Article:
Thoughts from My West Coast Cubicle

Today is Wednesday, the day after the terrorist attack on America and my reality reeks with the mundane. I have consumers calling the office but, for the most part, the lines are dead in this call center and I’m glad.  It means that something besides creature comforts and individual destiny has preoccupied this usually self-serving, group of consumers.

I used to joke to Mom years ago; “Let me know if anyone has taken over and I’m supposed to speak Russian, will you?” I had no feelings one way or the other about politics.  I voted, but abhorred the arguments I witnessed between my father and own godfather.  Politics evoked too many emotions and I needed my strength just to get through the week running a mom and pop repair shop.  So, Mom would clue me in about the political landscape, just as she carried my pictures to church each Sunday; Mom was watching over my political freedom as well as my soul’s destiny in this life and beyond.

I can hear from the warehouse; one of our Asian nationals whose comprehension of English is normally impeccable….he’s demanding an explanation for why his package didn’t ship out yesterday.  What’s not to comprehend?  Then I remind myself:  he is only here on a work Visa.  He is not here to seek the American Dream or way of life and opportunity.  He doesn’t have to because the same work permit allows him to be an opportunist without any further commitment on his part.  This is the new American workplace: a group of hard working individuals with no common culture or work ethic besides “making money”.  There is no allegiance to any one country, only the ideology of global commerce.  The new millennium demands that we think globally, come Hell or high water; or terrorism.  Praise the Lord and pass the Prozac.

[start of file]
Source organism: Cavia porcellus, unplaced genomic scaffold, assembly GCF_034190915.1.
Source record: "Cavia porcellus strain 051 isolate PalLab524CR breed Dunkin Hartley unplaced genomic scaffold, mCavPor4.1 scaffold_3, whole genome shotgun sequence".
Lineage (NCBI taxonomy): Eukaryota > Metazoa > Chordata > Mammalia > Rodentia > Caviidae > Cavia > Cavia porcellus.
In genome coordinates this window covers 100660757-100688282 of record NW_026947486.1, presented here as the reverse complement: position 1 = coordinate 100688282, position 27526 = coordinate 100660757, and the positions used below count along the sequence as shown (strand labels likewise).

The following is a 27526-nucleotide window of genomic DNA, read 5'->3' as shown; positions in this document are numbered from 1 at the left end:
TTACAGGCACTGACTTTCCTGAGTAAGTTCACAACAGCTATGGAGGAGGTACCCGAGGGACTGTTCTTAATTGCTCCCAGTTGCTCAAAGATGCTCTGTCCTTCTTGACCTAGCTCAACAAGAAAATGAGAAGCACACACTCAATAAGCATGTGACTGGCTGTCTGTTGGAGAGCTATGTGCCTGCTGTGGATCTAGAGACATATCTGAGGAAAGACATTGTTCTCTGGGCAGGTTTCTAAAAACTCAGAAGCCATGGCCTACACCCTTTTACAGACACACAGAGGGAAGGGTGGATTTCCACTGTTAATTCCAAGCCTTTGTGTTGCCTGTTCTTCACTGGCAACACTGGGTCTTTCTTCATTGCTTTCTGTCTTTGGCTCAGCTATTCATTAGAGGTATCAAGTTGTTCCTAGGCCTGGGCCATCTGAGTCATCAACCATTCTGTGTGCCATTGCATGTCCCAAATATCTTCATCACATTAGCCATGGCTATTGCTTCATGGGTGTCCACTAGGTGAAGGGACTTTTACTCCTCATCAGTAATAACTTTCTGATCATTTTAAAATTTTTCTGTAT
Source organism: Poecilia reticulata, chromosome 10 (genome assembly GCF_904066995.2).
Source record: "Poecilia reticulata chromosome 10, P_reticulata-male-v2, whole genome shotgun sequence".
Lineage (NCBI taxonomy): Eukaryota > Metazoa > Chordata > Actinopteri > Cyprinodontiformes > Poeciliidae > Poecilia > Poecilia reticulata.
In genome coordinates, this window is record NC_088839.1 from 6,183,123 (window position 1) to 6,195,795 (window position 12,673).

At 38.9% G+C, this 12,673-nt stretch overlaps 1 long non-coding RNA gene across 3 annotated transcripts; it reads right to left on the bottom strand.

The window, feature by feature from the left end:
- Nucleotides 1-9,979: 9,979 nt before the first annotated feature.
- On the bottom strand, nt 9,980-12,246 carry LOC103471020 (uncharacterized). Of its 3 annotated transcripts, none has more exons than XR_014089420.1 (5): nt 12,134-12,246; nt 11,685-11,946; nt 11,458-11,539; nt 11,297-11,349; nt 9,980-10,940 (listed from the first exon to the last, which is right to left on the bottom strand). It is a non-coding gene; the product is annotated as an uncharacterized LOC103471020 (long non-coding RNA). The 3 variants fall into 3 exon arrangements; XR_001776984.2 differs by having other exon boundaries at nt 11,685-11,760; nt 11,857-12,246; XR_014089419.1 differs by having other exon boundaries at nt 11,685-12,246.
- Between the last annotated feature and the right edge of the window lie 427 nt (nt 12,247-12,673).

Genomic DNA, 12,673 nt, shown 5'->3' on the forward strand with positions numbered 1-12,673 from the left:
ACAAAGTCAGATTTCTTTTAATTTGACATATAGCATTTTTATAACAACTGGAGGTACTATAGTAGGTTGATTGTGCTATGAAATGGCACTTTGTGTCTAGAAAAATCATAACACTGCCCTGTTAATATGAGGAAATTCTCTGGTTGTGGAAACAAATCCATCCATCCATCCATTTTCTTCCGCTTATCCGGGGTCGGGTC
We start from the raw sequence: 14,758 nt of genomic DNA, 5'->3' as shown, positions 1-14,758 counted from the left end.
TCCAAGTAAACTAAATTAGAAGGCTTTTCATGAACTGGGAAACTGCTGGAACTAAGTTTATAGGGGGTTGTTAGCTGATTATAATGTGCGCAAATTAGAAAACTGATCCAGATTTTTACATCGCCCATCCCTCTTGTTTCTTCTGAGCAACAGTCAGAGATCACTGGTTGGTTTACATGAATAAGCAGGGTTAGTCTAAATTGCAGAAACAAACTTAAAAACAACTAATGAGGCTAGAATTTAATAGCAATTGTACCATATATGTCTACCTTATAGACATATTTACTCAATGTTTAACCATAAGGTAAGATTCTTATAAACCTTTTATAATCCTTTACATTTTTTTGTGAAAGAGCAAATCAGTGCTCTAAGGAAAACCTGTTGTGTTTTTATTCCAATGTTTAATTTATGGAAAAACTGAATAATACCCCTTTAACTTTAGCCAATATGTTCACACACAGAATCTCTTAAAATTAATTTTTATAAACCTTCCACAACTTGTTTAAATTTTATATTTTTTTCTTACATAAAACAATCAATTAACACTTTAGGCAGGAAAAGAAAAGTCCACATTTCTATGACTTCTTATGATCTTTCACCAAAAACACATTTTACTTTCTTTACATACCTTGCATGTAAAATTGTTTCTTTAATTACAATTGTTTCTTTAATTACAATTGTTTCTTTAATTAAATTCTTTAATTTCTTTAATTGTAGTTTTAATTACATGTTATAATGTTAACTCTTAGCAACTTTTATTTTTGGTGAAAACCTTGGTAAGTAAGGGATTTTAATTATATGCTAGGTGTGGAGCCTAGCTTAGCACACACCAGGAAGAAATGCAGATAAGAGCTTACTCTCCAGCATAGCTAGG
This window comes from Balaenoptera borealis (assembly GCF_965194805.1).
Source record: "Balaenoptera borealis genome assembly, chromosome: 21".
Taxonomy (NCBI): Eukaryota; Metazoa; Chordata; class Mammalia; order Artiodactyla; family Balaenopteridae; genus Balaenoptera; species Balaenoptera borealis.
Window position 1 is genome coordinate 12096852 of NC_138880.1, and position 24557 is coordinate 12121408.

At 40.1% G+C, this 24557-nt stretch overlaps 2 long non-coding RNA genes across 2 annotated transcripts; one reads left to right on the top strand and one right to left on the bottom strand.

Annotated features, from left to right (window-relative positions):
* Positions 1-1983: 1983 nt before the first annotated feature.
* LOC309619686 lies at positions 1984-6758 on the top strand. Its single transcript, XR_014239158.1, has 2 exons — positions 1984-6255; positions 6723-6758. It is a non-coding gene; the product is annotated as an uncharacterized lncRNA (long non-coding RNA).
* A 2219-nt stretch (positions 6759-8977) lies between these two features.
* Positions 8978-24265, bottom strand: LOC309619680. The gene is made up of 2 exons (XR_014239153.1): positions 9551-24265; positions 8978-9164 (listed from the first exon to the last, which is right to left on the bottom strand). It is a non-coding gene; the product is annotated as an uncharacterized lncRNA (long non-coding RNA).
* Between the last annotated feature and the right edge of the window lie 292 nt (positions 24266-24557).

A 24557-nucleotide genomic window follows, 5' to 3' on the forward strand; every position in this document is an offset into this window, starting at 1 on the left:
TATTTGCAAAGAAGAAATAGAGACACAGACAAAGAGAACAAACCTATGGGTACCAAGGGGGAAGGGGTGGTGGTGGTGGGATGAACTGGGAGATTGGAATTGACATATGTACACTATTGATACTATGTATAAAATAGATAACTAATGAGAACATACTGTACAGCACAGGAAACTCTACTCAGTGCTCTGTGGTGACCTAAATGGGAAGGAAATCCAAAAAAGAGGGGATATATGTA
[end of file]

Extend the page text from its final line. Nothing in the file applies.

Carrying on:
Clarity works its way into my day’s awakening.  A consumer faxes his proof of purchase and scrawled among the typed copy is the very simple message, God Bless America. And I begin to believe there is hope…maybe not all American consumers are brain-dead after all.

I’m having visions.  Driving home via the boulevard (after having stocked up on tuna and other canned goods, including bottled water), I’m starting to see my aunts and uncles on the street.  I have to remind myself:  I am only seeing elderly pedestrians that resemble them in some manifestation of walk or manner; my aunts and uncles are gone. They who lived through one world war, a depression and a second world conflict;   thankfully, they will not have to live through a third.  God is kind.

I want to scream, but I must stay balanced at the work place.  It’s another day and there are the extremely young, not quite mature, coworkers who are thirsty for knowledge of our country’s history.  One didn’t even know what the Washington Monument was called; she asked me what the really tall, pointy building was in Washington, and, because she reads the news on the internet home page, I’m shedding some light on the in-between-the-lines stuff that she’s never heard of, answering her child-like questions.  I’m playing supervisor, mother, teacher and friend, biting my tongue continually at the ignorance; this ignorance is not from lack of interest or curiosity; it is the culmination of her education in our American school system these past twenty years.  Sadly, she is not the exception. As citizens we should be ashamed, and the teachers that have perpetrated this travesty on our country’s youth should resign.  Enough rhetoric.  Now, how do we the people recover quickly enough to save our country in this time of need…and where do we start?